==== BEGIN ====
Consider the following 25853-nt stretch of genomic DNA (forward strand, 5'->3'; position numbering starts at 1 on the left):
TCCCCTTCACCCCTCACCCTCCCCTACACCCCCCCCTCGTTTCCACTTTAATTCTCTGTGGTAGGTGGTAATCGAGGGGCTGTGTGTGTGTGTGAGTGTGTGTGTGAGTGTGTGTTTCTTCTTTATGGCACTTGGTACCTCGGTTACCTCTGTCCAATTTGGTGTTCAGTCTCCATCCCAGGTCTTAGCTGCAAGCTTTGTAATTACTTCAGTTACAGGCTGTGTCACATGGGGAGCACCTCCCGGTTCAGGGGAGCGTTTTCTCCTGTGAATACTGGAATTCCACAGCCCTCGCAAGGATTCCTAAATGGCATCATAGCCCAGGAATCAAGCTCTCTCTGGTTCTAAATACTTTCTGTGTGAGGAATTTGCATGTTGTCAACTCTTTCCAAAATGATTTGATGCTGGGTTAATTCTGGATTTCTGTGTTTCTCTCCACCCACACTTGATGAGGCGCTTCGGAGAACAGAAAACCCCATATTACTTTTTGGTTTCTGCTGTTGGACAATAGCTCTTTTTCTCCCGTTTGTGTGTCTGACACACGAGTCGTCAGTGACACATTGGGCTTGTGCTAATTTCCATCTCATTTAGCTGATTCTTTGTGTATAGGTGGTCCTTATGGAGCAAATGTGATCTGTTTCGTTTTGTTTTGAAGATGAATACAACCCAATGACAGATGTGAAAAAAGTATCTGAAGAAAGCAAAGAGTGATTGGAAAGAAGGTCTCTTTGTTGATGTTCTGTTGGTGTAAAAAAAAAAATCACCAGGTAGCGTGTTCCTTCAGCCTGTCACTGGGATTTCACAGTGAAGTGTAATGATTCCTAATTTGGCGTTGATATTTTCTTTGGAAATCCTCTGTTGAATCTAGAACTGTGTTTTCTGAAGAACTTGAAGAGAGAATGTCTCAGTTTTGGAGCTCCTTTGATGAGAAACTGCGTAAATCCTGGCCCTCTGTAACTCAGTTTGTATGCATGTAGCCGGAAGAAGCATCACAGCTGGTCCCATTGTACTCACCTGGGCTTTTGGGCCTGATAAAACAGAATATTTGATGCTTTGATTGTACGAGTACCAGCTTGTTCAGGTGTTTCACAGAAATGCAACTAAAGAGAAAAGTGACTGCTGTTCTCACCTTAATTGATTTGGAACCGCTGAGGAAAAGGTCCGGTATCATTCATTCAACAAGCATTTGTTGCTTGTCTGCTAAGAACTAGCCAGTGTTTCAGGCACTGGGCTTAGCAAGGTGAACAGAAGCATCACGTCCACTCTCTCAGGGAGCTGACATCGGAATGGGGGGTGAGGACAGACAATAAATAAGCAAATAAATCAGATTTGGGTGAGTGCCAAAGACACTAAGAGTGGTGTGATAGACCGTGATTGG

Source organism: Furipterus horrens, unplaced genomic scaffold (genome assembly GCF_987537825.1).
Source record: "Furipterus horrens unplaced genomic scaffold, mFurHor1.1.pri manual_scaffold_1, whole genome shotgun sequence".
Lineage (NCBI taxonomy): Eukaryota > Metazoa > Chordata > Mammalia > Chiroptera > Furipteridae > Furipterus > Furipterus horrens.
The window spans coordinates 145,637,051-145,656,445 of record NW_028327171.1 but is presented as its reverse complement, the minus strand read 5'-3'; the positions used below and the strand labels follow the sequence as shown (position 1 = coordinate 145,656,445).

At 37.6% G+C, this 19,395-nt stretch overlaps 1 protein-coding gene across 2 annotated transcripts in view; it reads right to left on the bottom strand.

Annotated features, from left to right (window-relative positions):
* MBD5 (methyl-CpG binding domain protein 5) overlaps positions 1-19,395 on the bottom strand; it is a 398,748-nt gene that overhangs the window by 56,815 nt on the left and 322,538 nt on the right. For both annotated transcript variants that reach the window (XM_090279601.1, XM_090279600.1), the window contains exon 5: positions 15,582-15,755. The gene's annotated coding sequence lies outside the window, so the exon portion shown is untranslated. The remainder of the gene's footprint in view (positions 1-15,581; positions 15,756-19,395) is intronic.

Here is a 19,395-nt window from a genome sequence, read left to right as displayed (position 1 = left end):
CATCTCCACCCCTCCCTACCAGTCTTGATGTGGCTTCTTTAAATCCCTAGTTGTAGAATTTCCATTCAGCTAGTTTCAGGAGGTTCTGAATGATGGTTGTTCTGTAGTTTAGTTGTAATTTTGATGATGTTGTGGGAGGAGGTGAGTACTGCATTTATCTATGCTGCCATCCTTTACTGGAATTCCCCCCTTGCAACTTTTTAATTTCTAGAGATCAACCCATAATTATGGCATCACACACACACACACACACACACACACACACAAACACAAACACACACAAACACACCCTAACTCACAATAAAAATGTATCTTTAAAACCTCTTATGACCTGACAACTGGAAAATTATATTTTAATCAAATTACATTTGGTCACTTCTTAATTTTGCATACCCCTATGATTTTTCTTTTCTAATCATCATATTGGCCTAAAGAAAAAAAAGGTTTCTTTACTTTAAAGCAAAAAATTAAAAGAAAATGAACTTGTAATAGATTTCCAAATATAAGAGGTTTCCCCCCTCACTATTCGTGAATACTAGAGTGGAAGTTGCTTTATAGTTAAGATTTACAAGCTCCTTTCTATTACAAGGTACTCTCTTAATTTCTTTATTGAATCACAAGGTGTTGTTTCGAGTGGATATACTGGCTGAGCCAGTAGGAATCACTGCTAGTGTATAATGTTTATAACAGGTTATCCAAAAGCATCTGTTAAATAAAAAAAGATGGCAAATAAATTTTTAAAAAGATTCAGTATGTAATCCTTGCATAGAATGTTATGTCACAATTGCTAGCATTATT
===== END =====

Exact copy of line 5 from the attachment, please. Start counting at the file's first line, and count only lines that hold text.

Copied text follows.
Lineage (NCBI taxonomy): Eukaryota > Metazoa > Chordata > Mammalia > Chiroptera > Furipteridae > Furipterus > Furipterus horrens.